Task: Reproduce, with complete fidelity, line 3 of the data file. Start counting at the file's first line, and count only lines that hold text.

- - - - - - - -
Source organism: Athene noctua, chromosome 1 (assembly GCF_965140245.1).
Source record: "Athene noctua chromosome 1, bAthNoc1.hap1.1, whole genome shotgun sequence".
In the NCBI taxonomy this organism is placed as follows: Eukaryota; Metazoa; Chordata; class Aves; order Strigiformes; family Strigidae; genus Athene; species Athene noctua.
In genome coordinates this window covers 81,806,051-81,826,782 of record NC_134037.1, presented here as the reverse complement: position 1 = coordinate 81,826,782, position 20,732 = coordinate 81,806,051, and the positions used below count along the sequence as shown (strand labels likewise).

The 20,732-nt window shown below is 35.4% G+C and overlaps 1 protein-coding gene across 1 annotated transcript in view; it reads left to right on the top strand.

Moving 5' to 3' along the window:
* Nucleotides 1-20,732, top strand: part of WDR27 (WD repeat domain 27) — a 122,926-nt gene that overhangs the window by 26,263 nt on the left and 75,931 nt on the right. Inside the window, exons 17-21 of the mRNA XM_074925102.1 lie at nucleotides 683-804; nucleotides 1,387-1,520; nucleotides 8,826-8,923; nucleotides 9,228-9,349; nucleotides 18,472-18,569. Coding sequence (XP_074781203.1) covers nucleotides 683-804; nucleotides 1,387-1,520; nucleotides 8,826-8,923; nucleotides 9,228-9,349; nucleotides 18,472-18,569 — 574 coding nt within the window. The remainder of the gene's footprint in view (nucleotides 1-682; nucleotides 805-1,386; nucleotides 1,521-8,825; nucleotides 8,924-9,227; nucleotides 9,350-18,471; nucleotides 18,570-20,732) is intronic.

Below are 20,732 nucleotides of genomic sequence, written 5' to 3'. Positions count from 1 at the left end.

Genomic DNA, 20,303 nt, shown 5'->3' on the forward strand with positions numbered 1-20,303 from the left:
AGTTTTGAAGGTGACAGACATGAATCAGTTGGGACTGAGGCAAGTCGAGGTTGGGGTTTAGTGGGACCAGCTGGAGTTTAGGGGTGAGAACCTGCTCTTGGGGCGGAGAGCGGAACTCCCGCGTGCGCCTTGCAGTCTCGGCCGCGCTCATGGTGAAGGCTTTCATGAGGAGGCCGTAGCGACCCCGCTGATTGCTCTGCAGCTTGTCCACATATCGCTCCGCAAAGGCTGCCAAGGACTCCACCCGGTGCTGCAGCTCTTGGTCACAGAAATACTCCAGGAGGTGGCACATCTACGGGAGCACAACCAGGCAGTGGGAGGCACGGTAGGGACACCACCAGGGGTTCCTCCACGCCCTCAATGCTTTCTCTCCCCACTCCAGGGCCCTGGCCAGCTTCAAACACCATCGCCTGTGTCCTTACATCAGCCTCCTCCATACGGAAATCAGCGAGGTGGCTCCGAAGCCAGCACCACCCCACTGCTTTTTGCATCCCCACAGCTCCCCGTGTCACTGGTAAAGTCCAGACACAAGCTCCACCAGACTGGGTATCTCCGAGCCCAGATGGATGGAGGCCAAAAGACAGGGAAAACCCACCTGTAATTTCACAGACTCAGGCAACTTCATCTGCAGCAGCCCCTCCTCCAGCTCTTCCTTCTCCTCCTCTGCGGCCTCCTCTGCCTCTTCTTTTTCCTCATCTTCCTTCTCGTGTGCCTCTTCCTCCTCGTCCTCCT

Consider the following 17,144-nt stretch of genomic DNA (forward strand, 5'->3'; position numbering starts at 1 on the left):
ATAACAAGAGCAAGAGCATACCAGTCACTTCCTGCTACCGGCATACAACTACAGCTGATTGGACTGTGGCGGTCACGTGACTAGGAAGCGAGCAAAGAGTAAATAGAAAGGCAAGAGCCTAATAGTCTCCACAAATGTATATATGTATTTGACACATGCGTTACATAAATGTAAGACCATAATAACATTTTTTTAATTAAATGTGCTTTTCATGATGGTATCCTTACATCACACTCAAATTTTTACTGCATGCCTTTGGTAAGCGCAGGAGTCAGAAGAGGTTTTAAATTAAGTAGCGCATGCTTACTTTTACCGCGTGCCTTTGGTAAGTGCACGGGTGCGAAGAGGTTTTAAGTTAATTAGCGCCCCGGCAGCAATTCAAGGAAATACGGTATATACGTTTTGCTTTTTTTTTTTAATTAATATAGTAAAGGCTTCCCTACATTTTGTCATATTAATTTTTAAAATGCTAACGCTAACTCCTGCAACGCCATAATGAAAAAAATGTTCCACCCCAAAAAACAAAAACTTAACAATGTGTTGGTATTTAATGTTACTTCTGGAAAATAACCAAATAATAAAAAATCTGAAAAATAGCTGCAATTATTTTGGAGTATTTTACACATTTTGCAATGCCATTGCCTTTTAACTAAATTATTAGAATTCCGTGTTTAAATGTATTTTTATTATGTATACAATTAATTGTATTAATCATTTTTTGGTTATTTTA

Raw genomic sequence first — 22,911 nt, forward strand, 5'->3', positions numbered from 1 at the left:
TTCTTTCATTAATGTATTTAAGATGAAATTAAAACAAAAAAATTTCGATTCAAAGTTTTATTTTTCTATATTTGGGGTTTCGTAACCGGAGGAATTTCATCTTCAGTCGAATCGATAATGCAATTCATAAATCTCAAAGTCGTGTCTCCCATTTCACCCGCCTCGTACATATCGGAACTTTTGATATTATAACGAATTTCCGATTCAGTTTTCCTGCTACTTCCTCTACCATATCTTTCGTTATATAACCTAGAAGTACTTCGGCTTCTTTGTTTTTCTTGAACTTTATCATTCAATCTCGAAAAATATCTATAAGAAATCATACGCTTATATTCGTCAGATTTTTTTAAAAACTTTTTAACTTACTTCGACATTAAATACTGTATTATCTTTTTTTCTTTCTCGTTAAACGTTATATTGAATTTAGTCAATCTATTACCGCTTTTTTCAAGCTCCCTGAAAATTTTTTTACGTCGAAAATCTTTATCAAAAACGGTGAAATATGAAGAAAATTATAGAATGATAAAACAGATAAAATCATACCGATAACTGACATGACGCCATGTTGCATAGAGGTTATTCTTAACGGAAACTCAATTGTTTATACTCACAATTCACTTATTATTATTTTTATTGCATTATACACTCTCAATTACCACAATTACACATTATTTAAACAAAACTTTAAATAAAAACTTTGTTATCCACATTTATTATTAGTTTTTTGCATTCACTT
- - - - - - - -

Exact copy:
In the NCBI taxonomy this organism is placed as follows: Eukaryota; Metazoa; Chordata; class Aves; order Strigiformes; family Strigidae; genus Athene; species Athene noctua.